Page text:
Study to help stamp out on-field gay slurs

Researcher Erik Denison surveyed under-18 rugby players on homophobic language.
Researcher Erik Denison surveyed under-18 rugby players on homophobic language.

Young rugby players are using on-field homophobic slurs to get a laugh and fit in with their peers, new Victorian research shows.

A Monash University survey of under-18 rugby players found most were not homophobic but regarded their comments as normal.

The university's LGBTI Sport Inclusion Project lead researcher Erik Denison said the teenagers' main motivation for using terms like "fag" and "poof" was a desire to fit in and be accepted in the team.

"I had a perception that sport was likely filled with more homophobes than general society - that it was a bastion of homophobia - but that is not what we found," Mr Denison told AAP.

"These boys were using it ... completely thoughtlessly. They don't really mean any malice towards gay people, they believe there are no gay people on their team so they are not harming anyone by using this language."

About 75 per cent of the 323 teenage rugby players surveyed had heard teammates using the slurs, with more than half confessing to using the language.

Yet more than 80 per cent of the youths said they'd stop others bullying a gay teammate, and almost half had close gay friends, the survey results found.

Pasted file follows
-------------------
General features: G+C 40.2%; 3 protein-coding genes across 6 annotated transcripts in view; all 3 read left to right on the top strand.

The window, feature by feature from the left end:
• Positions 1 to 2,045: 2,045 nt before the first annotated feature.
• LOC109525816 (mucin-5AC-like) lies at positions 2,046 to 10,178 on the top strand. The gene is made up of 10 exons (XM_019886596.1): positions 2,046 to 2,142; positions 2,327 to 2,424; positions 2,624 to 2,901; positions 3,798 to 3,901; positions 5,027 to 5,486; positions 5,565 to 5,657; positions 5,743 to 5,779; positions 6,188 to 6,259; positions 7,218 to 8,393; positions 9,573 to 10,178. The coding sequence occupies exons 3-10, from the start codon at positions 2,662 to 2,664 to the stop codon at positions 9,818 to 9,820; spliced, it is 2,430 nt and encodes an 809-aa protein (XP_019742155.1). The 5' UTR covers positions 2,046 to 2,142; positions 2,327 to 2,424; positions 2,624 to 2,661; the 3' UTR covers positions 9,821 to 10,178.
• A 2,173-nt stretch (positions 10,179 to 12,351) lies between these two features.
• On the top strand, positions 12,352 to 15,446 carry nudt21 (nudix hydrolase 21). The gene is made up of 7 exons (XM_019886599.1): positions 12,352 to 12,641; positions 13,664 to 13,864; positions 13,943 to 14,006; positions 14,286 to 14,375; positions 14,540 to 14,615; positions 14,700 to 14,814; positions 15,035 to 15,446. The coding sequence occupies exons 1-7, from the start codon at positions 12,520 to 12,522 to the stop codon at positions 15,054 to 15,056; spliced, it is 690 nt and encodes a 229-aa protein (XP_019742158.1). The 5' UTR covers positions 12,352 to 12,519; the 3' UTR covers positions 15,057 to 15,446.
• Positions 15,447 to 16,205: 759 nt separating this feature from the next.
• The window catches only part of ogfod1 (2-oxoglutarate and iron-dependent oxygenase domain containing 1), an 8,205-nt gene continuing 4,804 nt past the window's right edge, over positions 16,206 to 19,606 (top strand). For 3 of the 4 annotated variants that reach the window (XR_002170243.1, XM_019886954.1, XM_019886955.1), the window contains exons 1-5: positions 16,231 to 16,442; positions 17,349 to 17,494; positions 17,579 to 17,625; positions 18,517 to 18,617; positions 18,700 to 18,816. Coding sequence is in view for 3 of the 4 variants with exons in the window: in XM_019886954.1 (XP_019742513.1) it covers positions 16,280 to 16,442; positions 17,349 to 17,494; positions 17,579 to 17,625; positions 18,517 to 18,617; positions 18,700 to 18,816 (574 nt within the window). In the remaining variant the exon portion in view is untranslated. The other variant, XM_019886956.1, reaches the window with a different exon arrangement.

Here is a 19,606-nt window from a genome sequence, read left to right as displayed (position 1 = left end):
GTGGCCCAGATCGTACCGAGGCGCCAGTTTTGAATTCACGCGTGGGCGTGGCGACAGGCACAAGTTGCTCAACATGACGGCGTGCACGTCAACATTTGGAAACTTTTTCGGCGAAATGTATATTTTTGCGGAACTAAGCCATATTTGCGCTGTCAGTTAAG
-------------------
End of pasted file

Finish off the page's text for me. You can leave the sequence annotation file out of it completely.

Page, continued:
Education is key to stamping out the language and professional players can help, according to Mr Denison.

"It is not a rugby problem. It is a male team sport problem," Mr Denison said.

"We really, really need to professional players to step up here ... they need to go into the clubs and change their culture. By going into the clubs they are literally saving the lives of gay kids - they take their life at a four times higher rate than straight kids - and we know homophobic language is a key part (of that).

"The sports themselves need to start taking this seriously, it can't be tokenistic gestures."

All under-18 teams in South Australia and Victoria took part in the study, which will be presented to the World Congress of Sociology in Sport in New Zealand.

Australian Associated Press